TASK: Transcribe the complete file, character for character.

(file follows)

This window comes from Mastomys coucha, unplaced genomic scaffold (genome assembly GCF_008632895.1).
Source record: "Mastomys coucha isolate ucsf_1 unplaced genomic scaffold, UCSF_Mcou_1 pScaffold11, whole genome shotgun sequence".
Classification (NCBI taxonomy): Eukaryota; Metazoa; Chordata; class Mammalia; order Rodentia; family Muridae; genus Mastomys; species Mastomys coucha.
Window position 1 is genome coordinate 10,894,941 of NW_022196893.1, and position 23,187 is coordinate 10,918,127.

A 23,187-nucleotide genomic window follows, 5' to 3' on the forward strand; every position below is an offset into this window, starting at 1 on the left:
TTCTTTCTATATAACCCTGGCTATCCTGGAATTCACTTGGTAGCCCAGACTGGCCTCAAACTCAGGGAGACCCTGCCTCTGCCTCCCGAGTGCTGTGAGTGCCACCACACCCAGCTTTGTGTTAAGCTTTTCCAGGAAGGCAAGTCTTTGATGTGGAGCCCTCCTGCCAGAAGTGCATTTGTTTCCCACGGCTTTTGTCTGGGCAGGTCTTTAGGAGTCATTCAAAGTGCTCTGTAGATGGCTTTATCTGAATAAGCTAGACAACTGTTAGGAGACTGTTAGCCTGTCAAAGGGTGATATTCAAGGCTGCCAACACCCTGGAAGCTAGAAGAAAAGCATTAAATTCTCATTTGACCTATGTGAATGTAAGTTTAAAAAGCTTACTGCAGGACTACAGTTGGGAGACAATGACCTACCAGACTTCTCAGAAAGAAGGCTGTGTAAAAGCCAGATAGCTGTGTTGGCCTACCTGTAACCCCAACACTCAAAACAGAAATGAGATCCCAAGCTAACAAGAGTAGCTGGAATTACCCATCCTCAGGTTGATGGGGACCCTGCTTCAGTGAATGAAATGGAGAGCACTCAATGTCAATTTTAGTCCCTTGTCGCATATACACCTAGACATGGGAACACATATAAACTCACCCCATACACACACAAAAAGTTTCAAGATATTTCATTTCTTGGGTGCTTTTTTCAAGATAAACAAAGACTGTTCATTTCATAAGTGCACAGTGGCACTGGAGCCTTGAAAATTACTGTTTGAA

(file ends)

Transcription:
This window comes from Mastomys coucha, unplaced genomic scaffold (genome assembly GCF_008632895.1).
Source record: "Mastomys coucha isolate ucsf_1 unplaced genomic scaffold, UCSF_Mcou_1 pScaffold11, whole genome shotgun sequence".
Classification (NCBI taxonomy): Eukaryota; Metazoa; Chordata; class Mammalia; order Rodentia; family Muridae; genus Mastomys; species Mastomys coucha.
Window position 1 is genome coordinate 10,894,941 of NW_022196893.1, and position 23,187 is coordinate 10,918,127.

A 23,187-nucleotide genomic window follows, 5' to 3' on the forward strand; every position below is an offset into this window, starting at 1 on the left:
TTCTTTCTATATAACCCTGGCTATCCTGGAATTCACTTGGTAGCCCAGACTGGCCTCAAACTCAGGGAGACCCTGCCTCTGCCTCCCGAGTGCTGTGAGTGCCACCACACCCAGCTTTGTGTTAAGCTTTTCCAGGAAGGCAAGTCTTTGATGTGGAGCCCTCCTGCCAGAAGTGCATTTGTTTCCCACGGCTTTTGTCTGGGCAGGTCTTTAGGAGTCATTCAAAGTGCTCTGTAGATGGCTTTATCTGAATAAGCTAGACAACTGTTAGGAGACTGTTAGCCTGTCAAAGGGTGATATTCAAGGCTGCCAACACCCTGGAAGCTAGAAGAAAAGCATTAAATTCTCATTTGACCTATGTGAATGTAAGTTTAAAAAGCTTACTGCAGGACTACAGTTGGGAGACAATGACCTACCAGACTTCTCAGAAAGAAGGCTGTGTAAAAGCCAGATAGCTGTGTTGGCCTACCTGTAACCCCAACACTCAAAACAGAAATGAGATCCCAAGCTAACAAGAGTAGCTGGAATTACCCATCCTCAGGTTGATGGGGACCCTGCTTCAGTGAATGAAATGGAGAGCACTCAATGTCAATTTTAGTCCCTTGTCGCATATACACCTAGACATGGGAACACATATAAACTCACCCCATACACACACAAAAAGTTTCAAGATATTTCATTTCTTGGGTGCTTTTTTCAAGATAAACAAAGACTGTTCATTTCATAAGTGCACAGTGGCACTGGAGCCTTGAAAATTACTGTTTGAA